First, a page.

What kind of rules exist in the S.H.I.E.L.D. universe?
Tancharoen: We can’t ever say “mutant”.
Whedon: There’s a database that’s tailored to our show with the properties we can use as well as the properties that are owned by other studios and things that are flagged for major franchises. There are certain areas we can’t go because we don’t want to step on the toes of the movies. We’ve had free rein. There are certain rules in terms of the Marvel brand. Marvel is very focused on being grounded – and it is our world with the one twist that they’re superheroes.
There’s no Metropolis, there’s no Gotham. It’s New York City and Chicago, and in the cinematic universe the process of powers is pretty young. They say it’s only been a couple of years since Iron Man in terms of our timeline in the universe.
So the idea in our world that powers exist is new to the population and S.H.I.E.L.D.’ s job description. It used to be keeping those things secret and that has now changed, so we’re dealing with some of that.
ABC’s Paul Lee has said repeatedly that this show appeals to families. How are you making this series accessible for non-comic fans?
Whedon: We have plenty of “Marvel cool” for the 14-year-old and the emotion for his mom. But we really believe the humour is what makes the Marvel movies so successful. We’ve talked many times about the end of The Avengers and there’s 20 minutes of action. But when you walk away, you remember The Hulk punching Thor out of frame, the Hulk beating up Loki, the team coming together and Hawkeye calling out moves to Iron Man. You remember those humorous moments, so we think the humour is the centre for everything to rally around.
Tancharoen: That’s a huge reason as to why all of Joss’s shows have been successful and why everyone responded to them. You have these very strong and poignant moments and then they’re always undercut by the humour. There’s always levity.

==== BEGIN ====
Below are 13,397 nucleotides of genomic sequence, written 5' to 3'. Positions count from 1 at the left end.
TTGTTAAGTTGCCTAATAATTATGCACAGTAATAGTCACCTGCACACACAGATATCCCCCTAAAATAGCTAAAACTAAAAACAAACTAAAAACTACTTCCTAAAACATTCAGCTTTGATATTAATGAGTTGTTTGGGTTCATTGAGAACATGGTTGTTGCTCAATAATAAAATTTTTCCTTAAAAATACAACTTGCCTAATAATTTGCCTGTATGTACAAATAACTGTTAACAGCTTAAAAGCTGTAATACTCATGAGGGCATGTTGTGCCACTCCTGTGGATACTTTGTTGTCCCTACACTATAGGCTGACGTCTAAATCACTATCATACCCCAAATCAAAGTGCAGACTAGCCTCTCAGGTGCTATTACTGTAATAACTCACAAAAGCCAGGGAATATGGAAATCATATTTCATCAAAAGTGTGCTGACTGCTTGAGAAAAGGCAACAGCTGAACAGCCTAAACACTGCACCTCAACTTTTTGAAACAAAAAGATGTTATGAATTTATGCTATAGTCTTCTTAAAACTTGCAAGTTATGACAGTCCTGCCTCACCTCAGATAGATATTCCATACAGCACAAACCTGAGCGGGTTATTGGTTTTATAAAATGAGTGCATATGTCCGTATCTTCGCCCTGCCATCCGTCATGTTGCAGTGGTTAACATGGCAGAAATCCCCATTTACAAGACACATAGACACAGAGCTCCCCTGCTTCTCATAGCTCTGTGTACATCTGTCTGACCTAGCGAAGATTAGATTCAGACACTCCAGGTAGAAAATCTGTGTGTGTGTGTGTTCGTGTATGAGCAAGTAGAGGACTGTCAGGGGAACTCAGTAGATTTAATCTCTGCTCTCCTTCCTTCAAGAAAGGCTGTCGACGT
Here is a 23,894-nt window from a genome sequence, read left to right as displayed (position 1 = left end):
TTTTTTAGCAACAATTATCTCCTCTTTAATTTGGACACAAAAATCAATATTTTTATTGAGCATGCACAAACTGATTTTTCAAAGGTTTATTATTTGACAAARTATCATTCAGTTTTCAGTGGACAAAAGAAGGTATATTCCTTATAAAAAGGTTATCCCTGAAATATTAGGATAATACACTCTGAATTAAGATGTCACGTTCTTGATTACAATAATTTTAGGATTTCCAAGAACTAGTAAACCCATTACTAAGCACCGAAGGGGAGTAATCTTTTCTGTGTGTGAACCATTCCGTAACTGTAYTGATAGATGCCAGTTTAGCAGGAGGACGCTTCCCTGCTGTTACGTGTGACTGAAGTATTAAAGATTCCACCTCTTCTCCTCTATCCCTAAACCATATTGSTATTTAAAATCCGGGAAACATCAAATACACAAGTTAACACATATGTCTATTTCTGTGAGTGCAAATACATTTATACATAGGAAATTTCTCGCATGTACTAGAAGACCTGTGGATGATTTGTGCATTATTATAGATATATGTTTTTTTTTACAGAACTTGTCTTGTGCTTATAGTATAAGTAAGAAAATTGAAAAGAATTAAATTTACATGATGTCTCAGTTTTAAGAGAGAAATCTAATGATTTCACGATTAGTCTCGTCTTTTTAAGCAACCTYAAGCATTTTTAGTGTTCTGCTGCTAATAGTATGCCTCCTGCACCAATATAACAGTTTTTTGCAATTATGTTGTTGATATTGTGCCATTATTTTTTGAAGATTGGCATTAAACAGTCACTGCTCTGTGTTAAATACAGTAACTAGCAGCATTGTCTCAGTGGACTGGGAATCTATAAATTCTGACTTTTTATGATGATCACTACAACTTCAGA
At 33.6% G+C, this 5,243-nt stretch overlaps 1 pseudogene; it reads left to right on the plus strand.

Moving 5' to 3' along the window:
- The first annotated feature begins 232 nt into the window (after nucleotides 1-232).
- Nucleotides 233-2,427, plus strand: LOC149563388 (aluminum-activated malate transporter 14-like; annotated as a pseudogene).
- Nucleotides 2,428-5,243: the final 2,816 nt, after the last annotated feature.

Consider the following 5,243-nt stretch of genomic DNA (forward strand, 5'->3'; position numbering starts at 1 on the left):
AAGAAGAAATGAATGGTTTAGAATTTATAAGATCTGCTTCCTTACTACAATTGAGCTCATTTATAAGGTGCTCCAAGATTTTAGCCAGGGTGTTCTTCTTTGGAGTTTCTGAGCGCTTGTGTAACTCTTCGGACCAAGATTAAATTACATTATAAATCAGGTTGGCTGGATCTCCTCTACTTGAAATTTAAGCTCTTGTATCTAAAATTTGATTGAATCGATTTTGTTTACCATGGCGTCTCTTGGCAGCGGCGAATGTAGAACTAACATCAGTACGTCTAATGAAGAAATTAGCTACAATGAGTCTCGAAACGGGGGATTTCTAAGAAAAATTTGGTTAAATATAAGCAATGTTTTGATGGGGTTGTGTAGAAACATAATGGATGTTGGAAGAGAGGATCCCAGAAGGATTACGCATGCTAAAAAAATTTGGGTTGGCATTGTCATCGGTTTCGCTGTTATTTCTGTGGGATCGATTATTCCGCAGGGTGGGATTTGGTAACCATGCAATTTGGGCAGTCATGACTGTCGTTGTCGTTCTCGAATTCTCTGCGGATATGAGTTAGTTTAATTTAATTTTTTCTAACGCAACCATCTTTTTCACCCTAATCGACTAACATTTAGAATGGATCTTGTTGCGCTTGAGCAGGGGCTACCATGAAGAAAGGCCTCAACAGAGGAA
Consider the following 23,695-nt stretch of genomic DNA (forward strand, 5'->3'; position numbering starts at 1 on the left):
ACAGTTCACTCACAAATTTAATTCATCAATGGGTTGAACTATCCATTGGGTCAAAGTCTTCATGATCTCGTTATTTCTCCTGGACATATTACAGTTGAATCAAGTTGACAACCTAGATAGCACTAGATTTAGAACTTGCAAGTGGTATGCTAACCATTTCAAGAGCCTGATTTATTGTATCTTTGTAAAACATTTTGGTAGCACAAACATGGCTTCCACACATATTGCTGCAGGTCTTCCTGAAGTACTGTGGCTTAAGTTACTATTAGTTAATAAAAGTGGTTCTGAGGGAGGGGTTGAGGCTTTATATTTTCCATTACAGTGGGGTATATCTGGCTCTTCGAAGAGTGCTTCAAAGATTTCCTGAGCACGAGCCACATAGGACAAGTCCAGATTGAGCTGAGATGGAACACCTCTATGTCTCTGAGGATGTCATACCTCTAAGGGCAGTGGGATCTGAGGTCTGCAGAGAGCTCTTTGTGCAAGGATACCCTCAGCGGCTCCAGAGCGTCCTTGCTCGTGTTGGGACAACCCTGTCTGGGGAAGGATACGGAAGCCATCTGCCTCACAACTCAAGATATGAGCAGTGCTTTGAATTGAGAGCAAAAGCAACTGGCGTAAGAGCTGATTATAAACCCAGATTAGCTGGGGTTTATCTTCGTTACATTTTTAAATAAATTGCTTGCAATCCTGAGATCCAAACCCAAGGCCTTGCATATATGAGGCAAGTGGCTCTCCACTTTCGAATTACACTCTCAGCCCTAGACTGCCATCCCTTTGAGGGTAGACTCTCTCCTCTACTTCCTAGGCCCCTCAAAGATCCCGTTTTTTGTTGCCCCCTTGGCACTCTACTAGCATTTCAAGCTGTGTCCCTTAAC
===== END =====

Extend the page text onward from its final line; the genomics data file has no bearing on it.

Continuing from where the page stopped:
Cobie Smulders reprises her role in the pilot. Why was it important to bring someone else from The Avengers in so early on?
Whedon: We’re bringing back Coulson (Clark Gregg) and there’s a question mark as to how that happened. We don’t want people to feel like we disregarded The Avengers. We thought it was important for his character to show that this isn’t some spin-off.
This exists in the world and he’s the same guy. Plus we like Cobie (laughs).
Tancharoen: Having characters like agent Maria Hill (Smulders’s character) legitimises his return, as well as the show, right from the top. This isn’t some spinoff. We’re taking this seriously. We’re paying respects to what did happen in previous movies and we’re not disregarding any of that. This is a new story we’re telling from that point onward.
What’s the script process like? At what point does Joss weigh in?
Tancharoen: Although he’s not here on a day-to-day basis, his presence is always felt. He sees every story, he sees every script and he weighs in on everything. So we are in constant contact with him, thanks to the internet (laughs).
Is there one piece of advice Joss has given you about showrunning?
Whedon: The main thing for him is that we build the story from the emotion first. He will not respond to the story if we pitch him the moves. He wants to know what the characters are going through and what they’re feeling. If we build it from that, we’re in a good place. Making sure that we’re putting them through their cases and making it realistic with how they’re reacting. The character is way more important to him than the other stuff, so those are our marching orders.
Tancharoen: The tagline “Not all heroes are super” is something he came up with on a car ride to a meeting we had with ABC.
That is the heart of the show. It is about the little guy. It is about the person who doesn’t feel special because the guy standing next to him is able to punch holes in a building.
INTELLIGENCE: The cast of – Ming-Na Wen as Melinda May, Elizabeth Henstridge as Jemma Simmons, Iain De Caestecker as Leo Fitz, Brett Dalton as Grant Ward, Chloe Bennet as Skye and Clark Gregg as Phil Coulson.